Many people have a knee-jerk reaction when reusable toilet paper is mentioned. People often wrinkle their noses and make expressions of disgust. But what is really disgusting is the waste most of us generate on a daily basis. So ask yourself, is it really so outlandish to want to find a better, more sustainable solution for this most basic of issues?
When it comes right down to it, the 'ick factor' really is just social conditioning. Many people in modern, western nations have been conditioned to think that bodily functions are 'unmentionable' – that they are disgusting things that happen behind closed doors. Our own waste is something most people think about as little as possible – it is something that is quickly and efficiently wiped and flushed, so we don't have to think too deeply about it.
But in order to transition to a more sustainable future, it is quite frankly essential that we all face up to the fragility and, frankly, to the oddity, of our current bathroom systems. When you really think about it, it is bizarre that we take our waste, the paper we use for wiping, and copious amounts of fresh, drinkable water and flush it down drains, where it takes a lot of energy and resources to clean that water and recycle it through our systems.
Combatting societal conditioning can take some time. It is not easy to undo our years of learning that have taught us that we need to always remain at a firm distance from the 'unmentionable' things that occur in what are usually the smallest rooms of our homes. But it is important to try. Ask yourself, what is really wrong with using and washing reusable cloths in place of disposable paper?
An Introduction to 'Family Cloth'
Reusable toilet paper in the form of reusable cloths is often referred to as 'family cloth'. But the first thing to understand is that the name is misleading. This is not an individual cloth used by the whole family! Rather, it is a series of clothes, kept close to the 'throne'. A separate cloth is used on each visit to the toilet.
These pieces of soft, natural fabric can be used dry, or wet. After wiping, these are simply placed not into the toilet, but into a sealed hamper or pale close by. The principles, really, are exactly the same as those involved in using cloth diapers for a baby. Since the pale is sealed, the soiled cloths don't pose a problem for health, and won't stink as long as you deal with them in a timely fashion. The soiled cloths are simply tipped from the pale or hamper into your washing machine, and dealt with during your normal laundry routine. (You will likely want to wash them a little hotter than normal clothes loads, but other than this, no extra steps or fussing are required.)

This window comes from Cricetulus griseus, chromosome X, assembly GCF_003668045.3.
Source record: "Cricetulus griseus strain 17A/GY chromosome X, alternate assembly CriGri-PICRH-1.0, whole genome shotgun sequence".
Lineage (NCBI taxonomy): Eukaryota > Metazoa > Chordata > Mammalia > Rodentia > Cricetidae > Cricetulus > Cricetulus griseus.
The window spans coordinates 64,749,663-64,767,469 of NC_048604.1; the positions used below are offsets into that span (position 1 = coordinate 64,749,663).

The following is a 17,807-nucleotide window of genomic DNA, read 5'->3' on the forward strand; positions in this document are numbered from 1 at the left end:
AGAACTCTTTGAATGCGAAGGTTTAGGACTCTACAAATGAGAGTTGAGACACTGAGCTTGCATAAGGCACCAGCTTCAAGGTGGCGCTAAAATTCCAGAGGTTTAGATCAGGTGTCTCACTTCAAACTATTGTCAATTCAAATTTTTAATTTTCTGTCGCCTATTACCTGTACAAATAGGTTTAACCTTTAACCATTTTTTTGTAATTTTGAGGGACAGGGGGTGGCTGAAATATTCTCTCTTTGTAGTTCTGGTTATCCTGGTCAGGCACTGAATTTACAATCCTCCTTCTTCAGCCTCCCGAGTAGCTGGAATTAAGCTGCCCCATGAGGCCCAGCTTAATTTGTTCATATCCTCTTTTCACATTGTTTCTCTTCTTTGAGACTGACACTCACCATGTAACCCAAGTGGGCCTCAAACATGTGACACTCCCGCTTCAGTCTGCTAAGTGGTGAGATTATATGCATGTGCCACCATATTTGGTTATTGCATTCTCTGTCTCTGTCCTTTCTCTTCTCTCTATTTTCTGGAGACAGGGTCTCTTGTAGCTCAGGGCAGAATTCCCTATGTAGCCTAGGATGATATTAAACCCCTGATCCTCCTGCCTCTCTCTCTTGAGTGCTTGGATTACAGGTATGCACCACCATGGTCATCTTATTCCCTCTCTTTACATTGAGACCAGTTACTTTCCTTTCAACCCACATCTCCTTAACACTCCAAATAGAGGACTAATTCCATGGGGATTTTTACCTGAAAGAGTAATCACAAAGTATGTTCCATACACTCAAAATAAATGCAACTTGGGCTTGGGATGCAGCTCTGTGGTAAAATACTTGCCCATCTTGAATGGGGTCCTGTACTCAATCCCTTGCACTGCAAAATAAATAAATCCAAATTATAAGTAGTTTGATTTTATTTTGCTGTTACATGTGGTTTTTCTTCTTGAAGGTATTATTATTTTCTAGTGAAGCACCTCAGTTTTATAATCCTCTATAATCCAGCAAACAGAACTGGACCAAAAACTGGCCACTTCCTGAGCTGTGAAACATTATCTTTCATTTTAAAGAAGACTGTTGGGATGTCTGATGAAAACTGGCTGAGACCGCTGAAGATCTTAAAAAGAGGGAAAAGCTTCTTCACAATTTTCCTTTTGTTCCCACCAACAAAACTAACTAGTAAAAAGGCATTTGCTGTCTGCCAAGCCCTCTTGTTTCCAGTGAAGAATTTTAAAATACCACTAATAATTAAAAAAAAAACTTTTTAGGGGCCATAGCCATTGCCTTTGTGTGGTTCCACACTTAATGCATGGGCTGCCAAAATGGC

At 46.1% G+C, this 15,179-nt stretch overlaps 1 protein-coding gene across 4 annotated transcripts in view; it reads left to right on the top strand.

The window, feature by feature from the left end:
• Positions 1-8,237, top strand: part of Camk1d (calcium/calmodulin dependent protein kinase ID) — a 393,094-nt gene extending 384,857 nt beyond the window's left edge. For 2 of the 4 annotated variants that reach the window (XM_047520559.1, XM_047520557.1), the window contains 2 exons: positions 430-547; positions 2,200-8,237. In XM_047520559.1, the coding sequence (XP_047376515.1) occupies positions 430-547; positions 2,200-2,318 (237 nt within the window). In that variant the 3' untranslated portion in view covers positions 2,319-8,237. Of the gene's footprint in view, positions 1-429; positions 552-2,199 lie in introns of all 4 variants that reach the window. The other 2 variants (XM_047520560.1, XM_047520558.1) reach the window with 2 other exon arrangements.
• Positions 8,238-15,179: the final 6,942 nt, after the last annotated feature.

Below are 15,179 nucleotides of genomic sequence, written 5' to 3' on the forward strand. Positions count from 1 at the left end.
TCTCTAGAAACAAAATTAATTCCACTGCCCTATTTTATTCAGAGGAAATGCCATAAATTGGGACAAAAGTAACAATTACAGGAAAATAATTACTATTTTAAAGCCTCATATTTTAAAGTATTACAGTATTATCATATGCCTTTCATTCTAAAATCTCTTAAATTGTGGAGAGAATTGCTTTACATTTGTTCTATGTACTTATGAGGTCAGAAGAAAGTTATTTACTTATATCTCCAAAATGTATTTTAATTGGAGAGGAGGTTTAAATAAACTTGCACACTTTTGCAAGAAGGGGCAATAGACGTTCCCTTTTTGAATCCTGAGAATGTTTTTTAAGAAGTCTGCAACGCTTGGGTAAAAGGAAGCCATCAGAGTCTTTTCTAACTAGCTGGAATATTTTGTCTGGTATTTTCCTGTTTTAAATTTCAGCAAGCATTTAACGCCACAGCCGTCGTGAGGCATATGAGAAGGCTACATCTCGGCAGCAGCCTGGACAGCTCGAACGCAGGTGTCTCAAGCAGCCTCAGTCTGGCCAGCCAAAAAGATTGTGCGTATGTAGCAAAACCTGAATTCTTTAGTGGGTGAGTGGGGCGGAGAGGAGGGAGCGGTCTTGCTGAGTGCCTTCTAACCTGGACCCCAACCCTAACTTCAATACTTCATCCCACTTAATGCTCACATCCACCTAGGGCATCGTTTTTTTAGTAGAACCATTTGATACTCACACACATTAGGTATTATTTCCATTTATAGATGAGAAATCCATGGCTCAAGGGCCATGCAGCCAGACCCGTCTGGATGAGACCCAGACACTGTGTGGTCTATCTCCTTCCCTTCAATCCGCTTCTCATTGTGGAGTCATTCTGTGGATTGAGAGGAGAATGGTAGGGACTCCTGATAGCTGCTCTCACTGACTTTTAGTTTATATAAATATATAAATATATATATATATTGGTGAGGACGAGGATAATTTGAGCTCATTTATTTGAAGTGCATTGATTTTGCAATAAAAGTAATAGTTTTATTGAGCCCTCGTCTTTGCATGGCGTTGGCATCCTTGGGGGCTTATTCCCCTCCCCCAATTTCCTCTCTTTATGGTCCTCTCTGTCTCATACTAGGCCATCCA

Once you overcome the 'ick factor', this system really can make a lot of sense. Some people prefer to use a bidet or shower attachment to rinse before wiping, while others simply wipe and go. These individual preferences are things that can be worked out over time. But if you don't try, you won't know what works for you.
Of course, you could try it out for a while, or just some of the time. You don't need to make the switch permanent or all at once. And yes, you could still keep some paper on hand for reluctant guests. There is no need to be a zealot or a toilet paper dictator!
The Benefits of Reusable Toilet Paper
Reusable cloths used in place of toilet paper have a range of benefits, both for the environment, and for your family. They:
- Avoid the deforestation, emissions, energy use, water use and waste associated with the paper pulp industry.
- Reduce the strain on municipal sewerage systems, or reduce the load on a property's septic tank or other septic system.
- Save you a lot of money long term. Just think how much money you could save if you never had to buy any toilet paper for your family ever again!
It is obvious that this is one step too far for many. But if you are already using other reusable items and avoiding other disposable products to reduce waste in your home, this is a natural progression.
If you want to take things further still, look into composting toilets, and the interesting world of 'humanure'. Honestly, once you go down that rabbit hole, you might just rethink the entire way you deal with human waste (and might begin to stop seeing it as 'waste' at all).
Living a more sustainable way of life can sometimes mean making changes that feel a little weird or uncomfortable at first. But those passionate about the environment and the future of humanity will see just how important making those changes can be. Just take things one step at a time and remember, sustainability is a journey – not a destination.